Detective Dee and the Mystery of the Phantom Flame

By Matt Prigge
Add Comment Add Comment | Comments: 0 | Posted Sep. 22, 2011

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Grade: B-

As the modern Hollywood action blockbuster appears comfortably entrenched in incoherent spectacle, it would behoove filmmakers to take a couple tips from Tsui Hark’s Detective Dee. This pricey, Tang Dynasty-set spectacle isn’t any less inane than the cinema of Michael Bay and ilk; it makes only slightly more sense than Transformers 2, though is still harder to parse than Transformers 3. Yet it has the random nuttiness our country’s monster hits uniformly lack. Much was made about Transformers 2 featuring a space robot that for no apparent reason sported a pair of massive testicles. Whatever—Detective Dee boasts multiple people bursting into flame, a talking stag that also fights, an actual underworld complete with a Charon-like ferryman, people changing their faces via acupuncture, a fight with what looks like a puppet and a shady herbalist named “Dr. Donkey Wang.”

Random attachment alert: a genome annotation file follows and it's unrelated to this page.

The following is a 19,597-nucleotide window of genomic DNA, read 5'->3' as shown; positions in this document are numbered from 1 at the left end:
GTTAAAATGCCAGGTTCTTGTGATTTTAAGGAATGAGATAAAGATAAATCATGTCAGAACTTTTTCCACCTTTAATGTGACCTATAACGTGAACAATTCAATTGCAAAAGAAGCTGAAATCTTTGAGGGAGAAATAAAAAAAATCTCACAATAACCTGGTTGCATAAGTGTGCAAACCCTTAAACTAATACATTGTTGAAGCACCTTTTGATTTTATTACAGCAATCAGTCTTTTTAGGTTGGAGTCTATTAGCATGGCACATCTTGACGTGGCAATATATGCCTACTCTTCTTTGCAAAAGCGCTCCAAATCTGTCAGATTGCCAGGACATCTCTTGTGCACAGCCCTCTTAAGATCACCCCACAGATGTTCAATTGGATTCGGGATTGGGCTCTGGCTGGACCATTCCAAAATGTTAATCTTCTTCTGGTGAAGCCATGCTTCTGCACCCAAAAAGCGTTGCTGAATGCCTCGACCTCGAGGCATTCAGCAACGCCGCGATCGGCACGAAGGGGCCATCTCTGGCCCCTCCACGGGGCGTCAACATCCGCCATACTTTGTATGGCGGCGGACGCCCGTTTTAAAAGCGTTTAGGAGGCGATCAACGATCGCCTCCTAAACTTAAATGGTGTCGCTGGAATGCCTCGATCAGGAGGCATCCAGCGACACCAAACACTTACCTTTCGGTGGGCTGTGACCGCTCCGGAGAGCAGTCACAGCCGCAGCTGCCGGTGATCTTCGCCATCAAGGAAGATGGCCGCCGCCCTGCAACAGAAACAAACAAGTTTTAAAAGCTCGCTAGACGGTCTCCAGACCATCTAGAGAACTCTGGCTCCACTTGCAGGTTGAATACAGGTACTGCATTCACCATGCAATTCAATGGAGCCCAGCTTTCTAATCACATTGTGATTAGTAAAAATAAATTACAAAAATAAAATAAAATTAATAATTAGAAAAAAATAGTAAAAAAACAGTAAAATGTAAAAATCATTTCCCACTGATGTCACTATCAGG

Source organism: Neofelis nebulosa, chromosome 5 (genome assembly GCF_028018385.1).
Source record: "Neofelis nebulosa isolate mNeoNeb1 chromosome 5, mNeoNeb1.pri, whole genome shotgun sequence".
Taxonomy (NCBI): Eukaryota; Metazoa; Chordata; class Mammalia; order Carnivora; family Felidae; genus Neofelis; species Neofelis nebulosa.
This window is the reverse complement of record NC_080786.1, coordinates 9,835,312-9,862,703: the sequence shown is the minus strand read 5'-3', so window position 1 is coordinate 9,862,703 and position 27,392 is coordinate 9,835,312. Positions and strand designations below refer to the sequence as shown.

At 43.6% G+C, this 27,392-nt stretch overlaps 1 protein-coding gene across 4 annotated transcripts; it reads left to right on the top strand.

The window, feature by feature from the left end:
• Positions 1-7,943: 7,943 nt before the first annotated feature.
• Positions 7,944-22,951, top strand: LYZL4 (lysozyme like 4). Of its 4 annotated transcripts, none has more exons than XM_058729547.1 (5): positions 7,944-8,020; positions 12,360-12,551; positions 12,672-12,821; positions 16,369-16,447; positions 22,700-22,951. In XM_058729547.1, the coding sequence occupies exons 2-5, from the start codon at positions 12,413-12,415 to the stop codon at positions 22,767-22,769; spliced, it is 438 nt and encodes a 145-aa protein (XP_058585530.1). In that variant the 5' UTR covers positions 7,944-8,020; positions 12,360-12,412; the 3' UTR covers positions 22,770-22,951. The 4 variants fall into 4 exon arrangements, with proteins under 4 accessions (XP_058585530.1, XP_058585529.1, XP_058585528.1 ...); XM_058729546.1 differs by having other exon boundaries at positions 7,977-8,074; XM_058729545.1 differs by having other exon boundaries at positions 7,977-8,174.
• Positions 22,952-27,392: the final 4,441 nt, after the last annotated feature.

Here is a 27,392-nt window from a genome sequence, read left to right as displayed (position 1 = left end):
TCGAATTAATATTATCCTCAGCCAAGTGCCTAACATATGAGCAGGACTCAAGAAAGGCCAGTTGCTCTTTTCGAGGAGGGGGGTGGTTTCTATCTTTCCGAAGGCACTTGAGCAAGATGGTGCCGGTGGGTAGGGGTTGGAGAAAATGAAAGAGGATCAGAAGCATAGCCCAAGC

That’s to say nothing of its titular crime solver, who can effortlessly segue from Sherlock Holmes-worthy logic magic right into beautiful asskickery. Played by a shockingly thin Andy Lau, Dee is released from an eight year prison stint by the Empress Wu (Carina Lau), who put him in there in the first place. Seems that her inauguration, which is to be celebrated with the completion of a 200 foot colossus bearing her visage, is being threatened by a rash of officials killed via spontaneous combustion. Dee teams up with Wu’s stern female bodyguard and an albino investigator to find the culprit, a pursuit that doesn’t make a whole lot of sense but does offer a steady dose of magic amulets, fire beetles, sorcery and plenty of Sammo Hung-choreographed mayhem.

Detective Dee is being heralded as a comeback for Hark, whose films have barely made it stateside since his panned but genuinely bizarre stint helming Jean-Claude Van Damme vehicles. (The climax of Double Team memorably featured JCVD and Dennis Rodman battling a shirtless Mickey Rourke in a colosseum filled with tigers and Coke machines.) His work is fluid and engaging, if undercut by a reliance on shitty CGI backdrops and only slightly more credible effects. Still, better insanity on the (comparative) cheap than witless bullshit that’s been overfunded. American popcorn fare could use more talking stags.

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